Lot 60
  • 60

Felix Gonzalez-Torres

5,000,000 - 7,000,000 USD
5,195,600 USD
bidding is closed


  • Felix Gonzalez-Torres
  • "Untitled"
  • light bulbs, porcelain light sockets and extension cord


Andrea Rosen Gallery, New York
Marieluise Hessel
Andrea Rosen Gallery, New York
Südwest LB Kunstsammlung, Stuttgart/Mannheim (acquired from the above in 1994)
Christie's, London, February 5, 2003, Lot 12
Acquired by the present owner from the above


New York, Andrea Rosen Gallery, Felix Gonzalez-Torres: A Simple Week, June 1992 (the present work)
Ridgefield, Connecticut, The Aldrich Museum of Contemporary Art; Cincinnati, The Contemporary Art Center; Youngstown, Ohio, The Butler Institute of American Art; Palm Beach, The Art Gallery at Palm Beach Community College; and Wilmington, Delaware, Delaware Art Museum, Simply Made in America, January 1993 - April 1995, p. 87 (text) (edition 1/2)
Morristown, New Jersey, The Morris Museum, Living With Art: The Ellyn and Saul Dennison Collection, October - November 1993, p. 45, illustrated in color (edition 1/2)
New York, The FLAG Art Foundation, Floating a Boulder: Works by Felix Gonzalez-Torres & Jim Hodges, October 2009 - January 2010, pp. 28-30, illustrated in color (the present work)
New York, David Zwirner Gallery, Felix Gonzalez-Torres, April - July 2017 (the present work)


Eric Troncy, "Felix Gonzalez-Torres: Placebo," Art Press, no. 181, June 1993, p. E19, illustrated (edition number unknown)
Exh. Cat., New York, Solomon R. Guggenheim Museum (and travelling), Felix Gonzalez-Torres, 1995, p. 185, illustrated (edition number unknown)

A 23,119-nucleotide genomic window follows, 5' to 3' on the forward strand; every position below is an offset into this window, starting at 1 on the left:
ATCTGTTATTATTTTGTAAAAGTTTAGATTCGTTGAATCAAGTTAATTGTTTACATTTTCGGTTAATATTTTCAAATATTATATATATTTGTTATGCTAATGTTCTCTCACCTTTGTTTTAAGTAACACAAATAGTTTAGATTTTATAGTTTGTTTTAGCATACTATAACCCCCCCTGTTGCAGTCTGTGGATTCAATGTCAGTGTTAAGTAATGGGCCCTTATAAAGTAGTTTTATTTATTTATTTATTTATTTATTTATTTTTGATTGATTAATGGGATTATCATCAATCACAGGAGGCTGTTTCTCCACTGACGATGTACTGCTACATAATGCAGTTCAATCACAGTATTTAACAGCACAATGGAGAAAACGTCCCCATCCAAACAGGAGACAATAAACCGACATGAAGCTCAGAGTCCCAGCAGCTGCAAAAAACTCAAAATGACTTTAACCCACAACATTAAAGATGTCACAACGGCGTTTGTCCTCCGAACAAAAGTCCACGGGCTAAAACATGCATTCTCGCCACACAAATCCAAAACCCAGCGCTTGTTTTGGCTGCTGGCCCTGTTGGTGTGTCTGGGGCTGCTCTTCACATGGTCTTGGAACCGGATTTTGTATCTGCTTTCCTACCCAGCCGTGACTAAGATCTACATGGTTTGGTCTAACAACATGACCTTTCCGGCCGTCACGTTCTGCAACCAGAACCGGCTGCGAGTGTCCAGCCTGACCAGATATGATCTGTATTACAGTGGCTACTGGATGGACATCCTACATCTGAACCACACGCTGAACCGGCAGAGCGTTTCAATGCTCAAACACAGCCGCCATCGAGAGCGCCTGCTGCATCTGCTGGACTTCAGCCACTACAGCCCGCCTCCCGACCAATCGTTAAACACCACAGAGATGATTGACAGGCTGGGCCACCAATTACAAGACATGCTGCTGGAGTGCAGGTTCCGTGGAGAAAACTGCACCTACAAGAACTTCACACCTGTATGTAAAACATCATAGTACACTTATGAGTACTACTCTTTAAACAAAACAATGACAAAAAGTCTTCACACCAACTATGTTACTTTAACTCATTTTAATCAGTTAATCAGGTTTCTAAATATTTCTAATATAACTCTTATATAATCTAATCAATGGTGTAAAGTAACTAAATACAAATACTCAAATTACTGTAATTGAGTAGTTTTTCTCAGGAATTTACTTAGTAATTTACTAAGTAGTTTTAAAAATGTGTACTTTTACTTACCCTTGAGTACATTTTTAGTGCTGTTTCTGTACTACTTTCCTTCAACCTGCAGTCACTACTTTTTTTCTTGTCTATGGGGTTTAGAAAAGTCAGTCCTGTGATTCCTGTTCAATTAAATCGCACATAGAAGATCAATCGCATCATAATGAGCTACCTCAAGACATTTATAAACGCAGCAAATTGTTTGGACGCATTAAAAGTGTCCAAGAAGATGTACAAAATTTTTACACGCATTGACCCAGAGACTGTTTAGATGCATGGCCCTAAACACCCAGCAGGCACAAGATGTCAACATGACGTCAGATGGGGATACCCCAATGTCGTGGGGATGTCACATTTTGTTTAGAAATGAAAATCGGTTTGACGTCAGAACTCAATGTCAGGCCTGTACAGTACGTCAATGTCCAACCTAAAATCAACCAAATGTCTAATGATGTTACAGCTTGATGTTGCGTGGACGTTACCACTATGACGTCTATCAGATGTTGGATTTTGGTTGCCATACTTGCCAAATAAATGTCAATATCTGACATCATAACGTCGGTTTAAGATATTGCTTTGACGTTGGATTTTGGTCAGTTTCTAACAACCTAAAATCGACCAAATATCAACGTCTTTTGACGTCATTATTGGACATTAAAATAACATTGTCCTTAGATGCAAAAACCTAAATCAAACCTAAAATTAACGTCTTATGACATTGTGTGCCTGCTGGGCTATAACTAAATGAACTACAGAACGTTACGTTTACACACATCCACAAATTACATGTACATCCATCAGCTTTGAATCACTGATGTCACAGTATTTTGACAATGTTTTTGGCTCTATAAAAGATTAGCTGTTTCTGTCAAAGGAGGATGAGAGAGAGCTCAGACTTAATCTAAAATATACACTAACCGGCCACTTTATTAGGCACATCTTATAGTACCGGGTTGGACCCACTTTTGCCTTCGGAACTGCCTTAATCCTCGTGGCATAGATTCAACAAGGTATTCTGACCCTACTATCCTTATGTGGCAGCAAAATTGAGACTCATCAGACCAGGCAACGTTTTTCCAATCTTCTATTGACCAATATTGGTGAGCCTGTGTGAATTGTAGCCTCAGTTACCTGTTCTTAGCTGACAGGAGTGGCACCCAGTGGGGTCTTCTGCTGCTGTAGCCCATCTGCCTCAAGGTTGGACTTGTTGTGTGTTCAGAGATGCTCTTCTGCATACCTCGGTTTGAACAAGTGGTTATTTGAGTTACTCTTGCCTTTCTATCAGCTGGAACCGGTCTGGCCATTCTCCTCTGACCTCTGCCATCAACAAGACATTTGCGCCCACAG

Lewis Baltz, "Felix Gonzalez-Torres," L'architecture d'aujourd'hui, no. 306, September 1996, p. 14, illustrated in color (edition number unknown)
Dietmar Elger, et al., eds., Felix Gonzalez-Torres: Catalogue Raisonné, Ostfildern-Ruit, 1997, p. 99, no. 186, illustrated in color

Catalogue Note

A work of breathtaking elegiac beauty, “Untitled" from 1992 is amongst the most eloquent examples from the radical, unprecedented, and utterly profound oeuvre of Felix Gonzalez-Torres. Suspended along the length of the delicately undulating white cord, the twenty-four light bulbs of “Untitled” can be understood to enact a poignant meditation upon the themes of endless unity, mortality, and regeneration which run through the heart of the artist’s celebrated practice. Exceptionally rare, “Untitled" belongs to the series of twenty-four light string works created by Gonzalez-Torres following the death of his partner, Ross Laycock, in 1991. Produced in the following year, the present work is the first example in the body of light string works. In testament to their immense significance, examples of the light strings are held in the collections of the Museum of Modern Art, New York, the Philadelphia Museum of Art, and the Whitney Museum of American Art, New York, among other notable institutions, while the remainder resides amongst the world’s most prestigious private collections.